'Don't mention the economy'

'Don't mention the economy'

Somkid frets about scaring off investors

Deputy Prime Minister Somkid Jatusripitak
Deputy Prime Minister Somkid Jatusripitak

Deputy Prime Minister Somkid Jatusripitak has urged the public not to discuss Thailand's economic problems too frequently, saying this could have a psychological impact on investor confidence.

Mr Somkid said that he was ready to explain the economic slowdown if the opposition raised the issue at the censure debate against the government expected next month.

His remark came after the National Economic and Social Development Council (NESDC) announced gloomy prospects for the economy on Mon.

The government economic think tank announced the economy grew by 2.4% year-on-year in the third quarter but cut its 2019 GDP forecast to 2.6% from an earlier projection of between 2.7% and 3.2%.

The agency also downgraded its export forecast for this year to a contraction of 2%, down from 1.2%.

Mr Somkid said the Thai economy depends largely on exports and external factors have significant impacts on the domestic economy.

"I don't think the issue is something one should complain about. The most important thing is confidence. If we keep talking about it, as the late former prime minister MR Kukrit Pramoj put it, this will make good things look bad, which will have wide repercussions," Mr Somkid said.

He also said that foreign investors are flying in for talks every week because they still believe Thai economic fundamentals remain solid.

Mr Somkid played down concerns over the NESDC's economic projections, suggesting that the figures were satisfactory amid the global economic slowdown.

The Thai economy remains stable and still has a chance of achieving year-end growth every year, with exports expected to go up slightly, he noted, adding that he is keeping his fingers crossed that exports will not go lower than they are right now.

Mr Somkid said the country's economic growth tends to improve in the fourth quarter and state enterprises are scheduled to spend 100 billion baht worth of investment budgets in the final quarter of this year, providing a buffer for the economy.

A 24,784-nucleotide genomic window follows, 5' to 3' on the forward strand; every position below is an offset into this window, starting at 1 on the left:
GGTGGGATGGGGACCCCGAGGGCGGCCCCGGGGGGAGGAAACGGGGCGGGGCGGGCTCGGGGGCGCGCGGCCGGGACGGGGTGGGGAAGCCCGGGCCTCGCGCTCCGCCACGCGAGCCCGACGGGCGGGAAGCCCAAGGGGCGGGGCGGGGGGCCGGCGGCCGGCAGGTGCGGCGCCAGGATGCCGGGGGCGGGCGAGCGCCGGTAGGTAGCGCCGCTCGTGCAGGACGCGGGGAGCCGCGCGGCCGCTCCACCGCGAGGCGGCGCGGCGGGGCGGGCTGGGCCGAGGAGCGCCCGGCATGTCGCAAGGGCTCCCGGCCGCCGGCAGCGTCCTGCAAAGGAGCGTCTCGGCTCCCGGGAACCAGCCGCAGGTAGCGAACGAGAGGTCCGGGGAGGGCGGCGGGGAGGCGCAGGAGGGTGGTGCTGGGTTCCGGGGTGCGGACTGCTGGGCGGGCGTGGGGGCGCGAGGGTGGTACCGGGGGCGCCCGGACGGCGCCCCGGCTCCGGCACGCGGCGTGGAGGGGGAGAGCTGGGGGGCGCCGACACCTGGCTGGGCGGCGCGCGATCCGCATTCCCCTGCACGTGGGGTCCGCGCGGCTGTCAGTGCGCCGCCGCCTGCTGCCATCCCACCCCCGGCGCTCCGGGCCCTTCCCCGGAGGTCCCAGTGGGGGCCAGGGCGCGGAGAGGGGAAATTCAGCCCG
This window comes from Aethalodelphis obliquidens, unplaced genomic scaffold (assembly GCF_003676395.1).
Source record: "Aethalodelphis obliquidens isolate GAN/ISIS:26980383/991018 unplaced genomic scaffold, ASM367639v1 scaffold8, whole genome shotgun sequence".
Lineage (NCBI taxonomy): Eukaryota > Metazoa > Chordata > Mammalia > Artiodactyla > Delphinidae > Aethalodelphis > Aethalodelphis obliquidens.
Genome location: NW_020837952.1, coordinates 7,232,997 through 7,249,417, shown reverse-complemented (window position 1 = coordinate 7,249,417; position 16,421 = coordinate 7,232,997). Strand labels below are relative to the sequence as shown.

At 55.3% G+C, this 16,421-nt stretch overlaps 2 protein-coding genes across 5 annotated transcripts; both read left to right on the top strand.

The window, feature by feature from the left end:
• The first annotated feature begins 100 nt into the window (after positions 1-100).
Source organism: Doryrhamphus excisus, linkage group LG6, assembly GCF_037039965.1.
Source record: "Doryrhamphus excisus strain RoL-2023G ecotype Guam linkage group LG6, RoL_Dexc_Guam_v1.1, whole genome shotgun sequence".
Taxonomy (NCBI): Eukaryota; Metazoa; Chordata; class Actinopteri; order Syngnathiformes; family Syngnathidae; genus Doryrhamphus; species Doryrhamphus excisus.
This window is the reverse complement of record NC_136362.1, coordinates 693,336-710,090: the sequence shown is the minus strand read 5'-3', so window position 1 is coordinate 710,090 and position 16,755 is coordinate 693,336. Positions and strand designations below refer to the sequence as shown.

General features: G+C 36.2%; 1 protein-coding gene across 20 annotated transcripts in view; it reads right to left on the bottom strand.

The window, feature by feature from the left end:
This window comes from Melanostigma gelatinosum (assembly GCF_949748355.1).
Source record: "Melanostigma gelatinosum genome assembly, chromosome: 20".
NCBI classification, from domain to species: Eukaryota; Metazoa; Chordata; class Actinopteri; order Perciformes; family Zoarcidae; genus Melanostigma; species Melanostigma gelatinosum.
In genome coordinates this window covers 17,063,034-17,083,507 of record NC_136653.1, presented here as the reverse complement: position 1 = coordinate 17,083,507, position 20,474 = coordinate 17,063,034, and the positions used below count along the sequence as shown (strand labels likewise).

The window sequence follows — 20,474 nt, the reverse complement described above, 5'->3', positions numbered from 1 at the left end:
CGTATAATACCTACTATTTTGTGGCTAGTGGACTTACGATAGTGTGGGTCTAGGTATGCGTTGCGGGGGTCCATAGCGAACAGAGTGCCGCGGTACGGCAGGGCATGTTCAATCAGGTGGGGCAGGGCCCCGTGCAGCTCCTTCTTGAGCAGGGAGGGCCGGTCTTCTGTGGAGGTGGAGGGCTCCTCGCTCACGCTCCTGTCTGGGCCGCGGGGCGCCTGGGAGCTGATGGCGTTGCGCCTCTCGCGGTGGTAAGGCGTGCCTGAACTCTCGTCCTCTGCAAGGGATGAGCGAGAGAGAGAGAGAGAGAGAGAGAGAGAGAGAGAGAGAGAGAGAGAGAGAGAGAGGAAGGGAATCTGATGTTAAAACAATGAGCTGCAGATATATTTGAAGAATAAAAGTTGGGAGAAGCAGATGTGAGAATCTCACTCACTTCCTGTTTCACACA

He added that value-added tax revenue began to rise in October as a result of increasing domestic consumption triggered by the government's Chim, Shop, Chai (taste, shop, spend) cash giveaway and cash rebate campaign.

The spending is part of the government's 316-billion-baht stimulus package, aimed at boosting economic growth to 3% this year after the economy lost momentum, mainly weighed down by sagging exports.

Mr Somkid said he has told the Finance Ministry to devise further property sector stimulus measures, after the government last month approved a new package consisting of a property transfer fee cut to 0.01% from 2% and a mortgage fee reduction to 0.01% from 1%.

The fee reductions apply to homes priced at no more than 3 million baht.

Don Nakornthab, senior director of the Economic and Policy Department under the Bank of Thailand (BOT), said the third-quarter economic growth of 2.4% was slightly higher than the previous quarter's 2.3%.

The BOT found that domestic growth slowed more than expected, particularly the external sector on shrinking exports and a slowdown in investment by the private and state sector, though domestic consumption was higher than estimated, he said.


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